The last record was extremely autobiographical, but this one feels like these fictional stories. Do you enjoy plotting these storylines?

I really love it! I couldn’t tell you what’s changed that’s allowed me to do it. Tom Waits has long been my favourite lyricist. He started as one character – this little ol’ barfly, semi-Bukowski thing. Then he meets his wife, and separates out into different characters – the hobo, the madman, the sailor. I’ve done it once or twice in the past but it didn’t feel very authentic. All the characters on this album are based in truth or reality in some way. Often they’re not my life experiences. I’m happily married with a verdant garden and a happy son… I don’t think people want to hear about that! I have been in disastrous, destructive drug-fuelled relationships, and I thought maybe they do want to hear about that… and why not take even a bit further and paint some pretty bleak pictures.

Also, I have to bear in mind that I’m part of a creative process, I’m not the driving force. 

There’s a dark sense of humour here – that frames the record, this leering grin above the madness.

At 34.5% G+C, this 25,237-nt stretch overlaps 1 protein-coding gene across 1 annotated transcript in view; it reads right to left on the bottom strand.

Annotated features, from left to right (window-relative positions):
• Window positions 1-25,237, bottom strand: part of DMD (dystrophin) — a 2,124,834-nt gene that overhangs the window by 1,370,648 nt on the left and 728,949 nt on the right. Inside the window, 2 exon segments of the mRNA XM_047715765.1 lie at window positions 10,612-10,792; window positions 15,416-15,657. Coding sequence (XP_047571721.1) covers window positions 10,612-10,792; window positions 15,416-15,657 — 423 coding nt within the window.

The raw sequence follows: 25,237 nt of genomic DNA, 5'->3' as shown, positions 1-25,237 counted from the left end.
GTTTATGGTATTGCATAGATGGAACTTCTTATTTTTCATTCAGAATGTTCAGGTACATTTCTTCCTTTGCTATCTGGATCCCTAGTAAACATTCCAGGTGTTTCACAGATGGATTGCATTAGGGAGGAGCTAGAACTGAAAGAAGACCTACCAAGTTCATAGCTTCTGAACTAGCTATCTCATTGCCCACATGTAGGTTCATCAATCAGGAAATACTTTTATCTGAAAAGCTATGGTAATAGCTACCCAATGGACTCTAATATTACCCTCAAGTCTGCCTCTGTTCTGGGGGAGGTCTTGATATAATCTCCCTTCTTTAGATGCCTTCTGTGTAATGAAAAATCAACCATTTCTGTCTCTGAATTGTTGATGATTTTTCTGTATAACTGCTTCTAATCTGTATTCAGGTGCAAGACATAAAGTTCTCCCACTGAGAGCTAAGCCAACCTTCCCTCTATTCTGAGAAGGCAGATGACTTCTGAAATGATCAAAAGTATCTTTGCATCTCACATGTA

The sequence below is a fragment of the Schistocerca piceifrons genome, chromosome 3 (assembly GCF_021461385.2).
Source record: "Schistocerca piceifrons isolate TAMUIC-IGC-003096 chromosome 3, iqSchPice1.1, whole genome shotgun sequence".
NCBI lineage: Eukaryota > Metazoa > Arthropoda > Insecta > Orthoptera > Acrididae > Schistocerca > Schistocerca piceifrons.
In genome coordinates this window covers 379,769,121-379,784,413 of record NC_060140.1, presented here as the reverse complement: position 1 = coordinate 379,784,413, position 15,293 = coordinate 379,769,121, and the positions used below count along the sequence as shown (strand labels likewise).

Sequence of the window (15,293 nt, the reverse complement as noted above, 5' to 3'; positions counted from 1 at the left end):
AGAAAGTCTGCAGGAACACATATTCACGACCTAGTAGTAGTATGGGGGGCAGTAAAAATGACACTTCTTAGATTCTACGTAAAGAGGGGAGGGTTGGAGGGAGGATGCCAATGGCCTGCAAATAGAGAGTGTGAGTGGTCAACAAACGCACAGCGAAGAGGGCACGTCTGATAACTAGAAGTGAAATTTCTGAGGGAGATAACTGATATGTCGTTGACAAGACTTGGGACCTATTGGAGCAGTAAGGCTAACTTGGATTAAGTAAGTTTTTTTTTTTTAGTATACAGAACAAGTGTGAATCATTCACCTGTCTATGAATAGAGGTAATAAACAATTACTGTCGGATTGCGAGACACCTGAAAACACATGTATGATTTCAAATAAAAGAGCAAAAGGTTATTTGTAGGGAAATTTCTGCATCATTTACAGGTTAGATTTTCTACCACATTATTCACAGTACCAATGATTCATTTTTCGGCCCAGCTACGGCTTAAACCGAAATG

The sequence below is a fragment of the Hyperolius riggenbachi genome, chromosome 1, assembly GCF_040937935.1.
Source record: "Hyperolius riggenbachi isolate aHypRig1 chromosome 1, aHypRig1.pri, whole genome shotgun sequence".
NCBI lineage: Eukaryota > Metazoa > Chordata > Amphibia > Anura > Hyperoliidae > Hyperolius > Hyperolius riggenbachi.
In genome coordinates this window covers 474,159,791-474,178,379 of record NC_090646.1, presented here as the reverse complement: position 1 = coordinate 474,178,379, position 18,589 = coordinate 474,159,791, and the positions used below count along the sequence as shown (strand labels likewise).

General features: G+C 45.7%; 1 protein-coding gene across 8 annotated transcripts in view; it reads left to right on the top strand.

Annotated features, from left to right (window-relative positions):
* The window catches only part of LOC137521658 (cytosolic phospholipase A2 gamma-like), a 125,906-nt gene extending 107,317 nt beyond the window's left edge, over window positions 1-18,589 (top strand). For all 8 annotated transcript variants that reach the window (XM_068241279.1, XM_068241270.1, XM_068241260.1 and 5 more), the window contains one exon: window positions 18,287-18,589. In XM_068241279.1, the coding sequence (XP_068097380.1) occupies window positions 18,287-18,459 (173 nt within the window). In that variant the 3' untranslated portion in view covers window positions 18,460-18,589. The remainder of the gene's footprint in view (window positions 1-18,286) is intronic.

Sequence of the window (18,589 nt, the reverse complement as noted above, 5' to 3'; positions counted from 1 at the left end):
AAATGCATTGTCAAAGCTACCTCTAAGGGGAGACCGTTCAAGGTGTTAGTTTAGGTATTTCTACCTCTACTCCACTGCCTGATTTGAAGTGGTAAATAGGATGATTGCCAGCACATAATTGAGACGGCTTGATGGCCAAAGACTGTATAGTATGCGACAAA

It’s always been there. Especially on the first record. That can be really dark. I had some therapy about 10 years ago, and when the session finished it turned out the therapy had been an elbow fan all along. And she said, can I ask you a question? Why don’t you write really dark shit like your first album? So I’ve had it in my mind all along.

When we went back to audiences, and hearing them sing your words, that led naturally to songs like ‘One Day Like This’. But it’s really nice to go back to that fork in the road.

You mention you’re one of five voices in the band, how does that lend itself to the creative process? Is it a lot of jamming, for example?

Well, Craig hates jamming. Hates it. The rest of us love it! (laughs) These started from jams… and then went all around the houses. Lyrically – when the first album came out, the Guardian gave us a very generous two-page review, and the writer guessed the meaning behind all the lyrics. And the lads read the review, and went: oh, is that what the songs are about? I went, yeah! I thought there was just this gentlemanly silence, and they understood it all. 

So now, I try to include them. The stock question is, what do you get off this? Because there’s no wrong answer to that. Sometimes they challenge it. But that just pushes me to do it better.

It’s a very dynamic record, but it’s also quite short, quite punchy.